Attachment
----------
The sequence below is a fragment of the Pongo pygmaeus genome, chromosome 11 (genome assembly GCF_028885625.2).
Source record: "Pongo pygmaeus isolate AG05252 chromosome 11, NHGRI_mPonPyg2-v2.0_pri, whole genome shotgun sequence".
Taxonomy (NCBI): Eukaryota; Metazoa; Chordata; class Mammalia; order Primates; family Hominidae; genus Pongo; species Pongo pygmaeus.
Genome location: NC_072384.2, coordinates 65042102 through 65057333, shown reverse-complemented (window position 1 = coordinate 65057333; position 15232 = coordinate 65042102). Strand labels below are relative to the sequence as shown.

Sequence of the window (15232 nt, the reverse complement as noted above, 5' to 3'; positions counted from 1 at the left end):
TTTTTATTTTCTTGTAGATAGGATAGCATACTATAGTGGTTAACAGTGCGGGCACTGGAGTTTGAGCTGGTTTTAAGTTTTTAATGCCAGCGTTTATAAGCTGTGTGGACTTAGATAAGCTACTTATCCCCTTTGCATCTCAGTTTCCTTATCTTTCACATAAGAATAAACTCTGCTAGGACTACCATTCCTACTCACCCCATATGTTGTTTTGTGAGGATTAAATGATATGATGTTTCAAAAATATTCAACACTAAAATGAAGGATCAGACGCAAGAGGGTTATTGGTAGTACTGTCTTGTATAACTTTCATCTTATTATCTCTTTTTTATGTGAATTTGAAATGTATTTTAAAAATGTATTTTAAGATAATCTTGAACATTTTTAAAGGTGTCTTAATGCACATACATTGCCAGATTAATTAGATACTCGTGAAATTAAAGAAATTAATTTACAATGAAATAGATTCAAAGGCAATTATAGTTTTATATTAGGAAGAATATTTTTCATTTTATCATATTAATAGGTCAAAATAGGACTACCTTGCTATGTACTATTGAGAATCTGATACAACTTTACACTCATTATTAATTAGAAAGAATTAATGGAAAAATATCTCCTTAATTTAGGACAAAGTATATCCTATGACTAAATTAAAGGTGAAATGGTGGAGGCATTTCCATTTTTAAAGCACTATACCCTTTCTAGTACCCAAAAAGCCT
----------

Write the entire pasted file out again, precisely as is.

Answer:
The sequence below is a fragment of the Pongo pygmaeus genome, chromosome 11 (genome assembly GCF_028885625.2).
Source record: "Pongo pygmaeus isolate AG05252 chromosome 11, NHGRI_mPonPyg2-v2.0_pri, whole genome shotgun sequence".
Taxonomy (NCBI): Eukaryota; Metazoa; Chordata; class Mammalia; order Primates; family Hominidae; genus Pongo; species Pongo pygmaeus.
Genome location: NC_072384.2, coordinates 65042102 through 65057333, shown reverse-complemented (window position 1 = coordinate 65057333; position 15232 = coordinate 65042102). Strand labels below are relative to the sequence as shown.

Sequence of the window (15232 nt, the reverse complement as noted above, 5' to 3'; positions counted from 1 at the left end):
TTTTTATTTTCTTGTAGATAGGATAGCATACTATAGTGGTTAACAGTGCGGGCACTGGAGTTTGAGCTGGTTTTAAGTTTTTAATGCCAGCGTTTATAAGCTGTGTGGACTTAGATAAGCTACTTATCCCCTTTGCATCTCAGTTTCCTTATCTTTCACATAAGAATAAACTCTGCTAGGACTACCATTCCTACTCACCCCATATGTTGTTTTGTGAGGATTAAATGATATGATGTTTCAAAAATATTCAACACTAAAATGAAGGATCAGACGCAAGAGGGTTATTGGTAGTACTGTCTTGTATAACTTTCATCTTATTATCTCTTTTTTATGTGAATTTGAAATGTATTTTAAAAATGTATTTTAAGATAATCTTGAACATTTTTAAAGGTGTCTTAATGCACATACATTGCCAGATTAATTAGATACTCGTGAAATTAAAGAAATTAATTTACAATGAAATAGATTCAAAGGCAATTATAGTTTTATATTAGGAAGAATATTTTTCATTTTATCATATTAATAGGTCAAAATAGGACTACCTTGCTATGTACTATTGAGAATCTGATACAACTTTACACTCATTATTAATTAGAAAGAATTAATGGAAAAATATCTCCTTAATTTAGGACAAAGTATATCCTATGACTAAATTAAAGGTGAAATGGTGGAGGCATTTCCATTTTTAAAGCACTATACCCTTTCTAGTACCCAAAAAGCCT